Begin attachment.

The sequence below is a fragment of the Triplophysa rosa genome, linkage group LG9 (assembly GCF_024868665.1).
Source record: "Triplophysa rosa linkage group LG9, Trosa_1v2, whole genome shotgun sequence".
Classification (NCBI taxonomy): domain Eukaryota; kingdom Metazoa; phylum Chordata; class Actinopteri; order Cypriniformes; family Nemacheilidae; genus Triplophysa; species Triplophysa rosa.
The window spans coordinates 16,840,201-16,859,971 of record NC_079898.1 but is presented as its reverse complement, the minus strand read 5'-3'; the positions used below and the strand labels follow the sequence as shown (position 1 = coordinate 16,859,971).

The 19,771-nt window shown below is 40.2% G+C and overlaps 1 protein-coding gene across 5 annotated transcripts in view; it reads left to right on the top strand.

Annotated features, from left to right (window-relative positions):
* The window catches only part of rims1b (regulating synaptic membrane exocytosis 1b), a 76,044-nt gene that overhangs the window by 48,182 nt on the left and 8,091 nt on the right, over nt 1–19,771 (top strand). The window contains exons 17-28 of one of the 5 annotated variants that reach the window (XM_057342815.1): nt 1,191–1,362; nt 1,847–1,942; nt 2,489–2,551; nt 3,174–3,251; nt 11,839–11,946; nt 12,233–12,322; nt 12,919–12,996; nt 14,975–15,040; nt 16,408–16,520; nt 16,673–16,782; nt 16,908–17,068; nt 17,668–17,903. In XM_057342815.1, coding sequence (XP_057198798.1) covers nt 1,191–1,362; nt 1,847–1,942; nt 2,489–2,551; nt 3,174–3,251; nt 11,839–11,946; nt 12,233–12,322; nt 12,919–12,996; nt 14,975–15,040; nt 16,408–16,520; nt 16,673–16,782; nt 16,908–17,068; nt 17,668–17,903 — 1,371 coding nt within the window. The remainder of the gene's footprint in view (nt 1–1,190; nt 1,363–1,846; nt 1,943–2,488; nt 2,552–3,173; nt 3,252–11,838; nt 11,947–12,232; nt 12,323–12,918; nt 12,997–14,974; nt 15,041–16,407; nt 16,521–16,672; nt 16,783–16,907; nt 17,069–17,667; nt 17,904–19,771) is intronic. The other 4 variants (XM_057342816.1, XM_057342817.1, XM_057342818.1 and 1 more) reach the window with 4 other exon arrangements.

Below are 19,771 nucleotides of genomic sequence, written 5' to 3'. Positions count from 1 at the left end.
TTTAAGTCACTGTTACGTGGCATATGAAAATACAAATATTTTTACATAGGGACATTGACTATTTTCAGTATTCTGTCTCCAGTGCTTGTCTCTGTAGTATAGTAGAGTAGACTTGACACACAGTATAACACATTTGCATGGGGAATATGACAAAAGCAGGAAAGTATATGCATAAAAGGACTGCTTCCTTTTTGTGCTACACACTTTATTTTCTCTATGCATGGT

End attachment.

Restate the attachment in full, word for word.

The sequence below is a fragment of the Triplophysa rosa genome, linkage group LG9 (assembly GCF_024868665.1).
Source record: "Triplophysa rosa linkage group LG9, Trosa_1v2, whole genome shotgun sequence".
Classification (NCBI taxonomy): domain Eukaryota; kingdom Metazoa; phylum Chordata; class Actinopteri; order Cypriniformes; family Nemacheilidae; genus Triplophysa; species Triplophysa rosa.
The window spans coordinates 16,840,201-16,859,971 of record NC_079898.1 but is presented as its reverse complement, the minus strand read 5'-3'; the positions used below and the strand labels follow the sequence as shown (position 1 = coordinate 16,859,971).

The 19,771-nt window shown below is 40.2% G+C and overlaps 1 protein-coding gene across 5 annotated transcripts in view; it reads left to right on the top strand.

Annotated features, from left to right (window-relative positions):
* The window catches only part of rims1b (regulating synaptic membrane exocytosis 1b), a 76,044-nt gene that overhangs the window by 48,182 nt on the left and 8,091 nt on the right, over nt 1–19,771 (top strand). The window contains exons 17-28 of one of the 5 annotated variants that reach the window (XM_057342815.1): nt 1,191–1,362; nt 1,847–1,942; nt 2,489–2,551; nt 3,174–3,251; nt 11,839–11,946; nt 12,233–12,322; nt 12,919–12,996; nt 14,975–15,040; nt 16,408–16,520; nt 16,673–16,782; nt 16,908–17,068; nt 17,668–17,903. In XM_057342815.1, coding sequence (XP_057198798.1) covers nt 1,191–1,362; nt 1,847–1,942; nt 2,489–2,551; nt 3,174–3,251; nt 11,839–11,946; nt 12,233–12,322; nt 12,919–12,996; nt 14,975–15,040; nt 16,408–16,520; nt 16,673–16,782; nt 16,908–17,068; nt 17,668–17,903 — 1,371 coding nt within the window. The remainder of the gene's footprint in view (nt 1–1,190; nt 1,363–1,846; nt 1,943–2,488; nt 2,552–3,173; nt 3,252–11,838; nt 11,947–12,232; nt 12,323–12,918; nt 12,997–14,974; nt 15,041–16,407; nt 16,521–16,672; nt 16,783–16,907; nt 17,069–17,667; nt 17,904–19,771) is intronic. The other 4 variants (XM_057342816.1, XM_057342817.1, XM_057342818.1 and 1 more) reach the window with 4 other exon arrangements.

Below are 19,771 nucleotides of genomic sequence, written 5' to 3'. Positions count from 1 at the left end.
TTTAAGTCACTGTTACGTGGCATATGAAAATACAAATATTTTTACATAGGGACATTGACTATTTTCAGTATTCTGTCTCCAGTGCTTGTCTCTGTAGTATAGTAGAGTAGACTTGACACACAGTATAACACATTTGCATGGGGAATATGACAAAAGCAGGAAAGTATATGCATAAAAGGACTGCTTCCTTTTTGTGCTACACACTTTATTTTCTCTATGCATGGT